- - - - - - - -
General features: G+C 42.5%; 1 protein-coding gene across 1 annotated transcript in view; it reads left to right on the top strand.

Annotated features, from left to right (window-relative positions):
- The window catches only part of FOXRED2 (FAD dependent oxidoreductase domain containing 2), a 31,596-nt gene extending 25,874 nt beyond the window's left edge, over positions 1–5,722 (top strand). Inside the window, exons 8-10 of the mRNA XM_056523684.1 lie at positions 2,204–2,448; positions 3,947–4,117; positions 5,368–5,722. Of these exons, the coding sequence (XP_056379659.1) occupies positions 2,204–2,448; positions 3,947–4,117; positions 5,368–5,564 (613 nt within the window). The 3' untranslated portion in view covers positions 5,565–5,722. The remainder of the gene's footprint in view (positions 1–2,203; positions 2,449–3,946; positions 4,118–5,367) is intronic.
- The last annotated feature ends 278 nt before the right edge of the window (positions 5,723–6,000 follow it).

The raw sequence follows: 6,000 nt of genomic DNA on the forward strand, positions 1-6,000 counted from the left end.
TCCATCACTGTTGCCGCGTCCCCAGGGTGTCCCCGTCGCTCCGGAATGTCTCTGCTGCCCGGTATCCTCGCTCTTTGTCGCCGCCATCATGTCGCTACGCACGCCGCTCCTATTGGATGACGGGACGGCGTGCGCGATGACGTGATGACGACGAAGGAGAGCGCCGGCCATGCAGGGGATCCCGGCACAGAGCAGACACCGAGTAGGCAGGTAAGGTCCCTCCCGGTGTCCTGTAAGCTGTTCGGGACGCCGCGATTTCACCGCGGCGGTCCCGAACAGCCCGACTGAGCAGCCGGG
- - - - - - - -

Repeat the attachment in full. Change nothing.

General features: G+C 42.5%; 1 protein-coding gene across 1 annotated transcript in view; it reads left to right on the top strand.

Annotated features, from left to right (window-relative positions):
- The window catches only part of FOXRED2 (FAD dependent oxidoreductase domain containing 2), a 31,596-nt gene extending 25,874 nt beyond the window's left edge, over positions 1–5,722 (top strand). Inside the window, exons 8-10 of the mRNA XM_056523684.1 lie at positions 2,204–2,448; positions 3,947–4,117; positions 5,368–5,722. Of these exons, the coding sequence (XP_056379659.1) occupies positions 2,204–2,448; positions 3,947–4,117; positions 5,368–5,564 (613 nt within the window). The 3' untranslated portion in view covers positions 5,565–5,722. The remainder of the gene's footprint in view (positions 1–2,203; positions 2,449–3,946; positions 4,118–5,367) is intronic.
- The last annotated feature ends 278 nt before the right edge of the window (positions 5,723–6,000 follow it).

The raw sequence follows: 6,000 nt of genomic DNA on the forward strand, positions 1-6,000 counted from the left end.
TCCATCACTGTTGCCGCGTCCCCAGGGTGTCCCCGTCGCTCCGGAATGTCTCTGCTGCCCGGTATCCTCGCTCTTTGTCGCCGCCATCATGTCGCTACGCACGCCGCTCCTATTGGATGACGGGACGGCGTGCGCGATGACGTGATGACGACGAAGGAGAGCGCCGGCCATGCAGGGGATCCCGGCACAGAGCAGACACCGAGTAGGCAGGTAAGGTCCCTCCCGGTGTCCTGTAAGCTGTTCGGGACGCCGCGATTTCACCGCGGCGGTCCCGAACAGCCCGACTGAGCAGCCGGG